Canada failing to protect the environment from harmful pesticides, groups say
OTTAWA – Decisions published today by the Pest Management Regulatory Agency will allow the widespread use of neonicotinoid insecticides to continue, despite evidence of harm to wildlife and ecosystems. Environmental organizations say Canada is failing to protect the environment from harmful pesticides.
“It is outrageous that Canada’s pesticide regulator is not delivering on its own proposed ban on neonics. European countries stopped using these chemicals years ago,” said Beatrice Olivastri, CEO, Friends of the Earth Canada. “These neonics posed unacceptable risks four years ago, so what happened to make them safe today?”
“After years of delay, the decisions today are to cross our fingers and hope for the best,” said Lisa Gue, senior policy analyst with the David Suzuki Foundation. “Canada’s failure to take effective and timely action on neonics should serve as a wake-up call: Canada needs to come to terms with pesticides as a major threat to biodiversity.”
The PMRA initiated reviews of these chemicals in 2016 to assess risks to aquatic ecosystems. The chemicals were found to be present in water samples at levels harmful to aquatic insects. In 2018, the agency proposed prohibiting outdoor agricultural uses of clothianidin and thiamethoxam.
The agency delayed final decisions for two years while considering additional industry data and other information.
In the final decisions, PMRA now says risks to aquatic insects will be addressed instead by reducing application rates. The decisions allow most uses of the pesticides to continue. The PMRA will require the new application rates to be added to product labels within two years. The groups are reviewing today’s decisions.
“We are not convinced that tinkering with label restrictions will be effective in reducing concentrations of neonics in the environment. Certainly it will be less effective than the originally proposed ban,” said Charlotte Dawe, conservation and policy campaigner with the Wilderness Committee.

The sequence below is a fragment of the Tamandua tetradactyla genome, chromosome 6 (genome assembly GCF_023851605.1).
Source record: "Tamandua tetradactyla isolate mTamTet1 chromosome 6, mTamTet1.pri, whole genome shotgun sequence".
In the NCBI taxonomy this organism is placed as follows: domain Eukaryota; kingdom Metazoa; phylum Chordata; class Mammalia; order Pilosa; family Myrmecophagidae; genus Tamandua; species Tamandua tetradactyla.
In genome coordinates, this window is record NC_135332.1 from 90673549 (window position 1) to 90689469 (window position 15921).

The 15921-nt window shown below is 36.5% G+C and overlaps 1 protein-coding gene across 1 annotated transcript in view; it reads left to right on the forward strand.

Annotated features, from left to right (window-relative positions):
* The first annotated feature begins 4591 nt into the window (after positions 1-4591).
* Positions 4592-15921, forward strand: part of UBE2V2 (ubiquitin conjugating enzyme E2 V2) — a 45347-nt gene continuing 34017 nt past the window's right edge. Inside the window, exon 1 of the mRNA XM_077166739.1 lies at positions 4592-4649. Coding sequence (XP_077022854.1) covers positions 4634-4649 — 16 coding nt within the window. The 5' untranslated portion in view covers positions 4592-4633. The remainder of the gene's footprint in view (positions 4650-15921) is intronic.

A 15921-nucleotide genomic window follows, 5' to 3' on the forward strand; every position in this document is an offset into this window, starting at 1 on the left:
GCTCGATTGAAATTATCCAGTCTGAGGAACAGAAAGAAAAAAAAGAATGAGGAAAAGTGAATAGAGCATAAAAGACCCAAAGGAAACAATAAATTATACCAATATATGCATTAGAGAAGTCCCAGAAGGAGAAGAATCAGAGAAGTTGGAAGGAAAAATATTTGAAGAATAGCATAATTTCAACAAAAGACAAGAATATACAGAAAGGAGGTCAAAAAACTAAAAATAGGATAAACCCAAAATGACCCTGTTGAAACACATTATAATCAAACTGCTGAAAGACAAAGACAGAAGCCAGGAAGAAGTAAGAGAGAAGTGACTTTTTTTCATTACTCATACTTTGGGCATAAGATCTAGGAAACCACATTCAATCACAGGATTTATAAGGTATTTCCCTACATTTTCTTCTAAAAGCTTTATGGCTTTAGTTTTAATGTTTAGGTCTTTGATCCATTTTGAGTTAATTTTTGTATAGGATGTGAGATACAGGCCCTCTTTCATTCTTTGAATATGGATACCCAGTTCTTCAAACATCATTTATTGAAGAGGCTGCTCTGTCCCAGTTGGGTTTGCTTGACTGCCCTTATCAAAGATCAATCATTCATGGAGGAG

“Neonics kill beneficial insects, and insects are critical to functioning ecosystems and food production,” said Tim Gray, executive director of Environmental Defence. “A failure to reduce the threat of these poisons is an attack on all Canadians.”
“Even the half-measures announced today won’t be fully implemented for another two years. Meanwhile, the widespread use of these chemicals continues to contaminate the environment and Canada is not applying the precautionary approach to pesticide registration,” said Kathleen Cooper of the Canadian Environmental Law Association.
Neonicotinoids are a class of insecticides that attack the nervous system of insects. Water-soluble and persistent, they are routinely detected in water samples. A large and growing body of research over the past decade points to harm to bees and other pollinators, aquatic invertebrates and other non-target species. For example, a 2020 study found that higher neonic concentration in agricultural wetlands are associated with significant declines in insect life. PMRA acknowledges that today’s decisions will lead to “temporary” loss in insect biomass.
“Loss of insect biomass has consequences for wildlife up the food chain, from amphibians to bats and birds,” said Carolyn Callaghan, senior conservation biologist with the Canadian Wildlife Federation.
The European Union has committed to cutting pesticide use and risk in half by 2030 as part of its Biodiversity Strategy announced in May 2020.
PMRA has said it will issue a final decision on a third neonic, imidacloprid, later this spring.
For more information or to request an interview, please contact:
Sarah Jamal, Environmental Defence. email@example.com
CANADIAN ENVIRONMENTAL LAW ASSOCIATION – CANADIAN WILDLIFE FEDERATION – DAVID SUZUKI FOUNDATION – ENVIRONMENTAL DEFENCE – FRIENDS OF THE EARTH CANADA – WILDERNESS COMMITTEE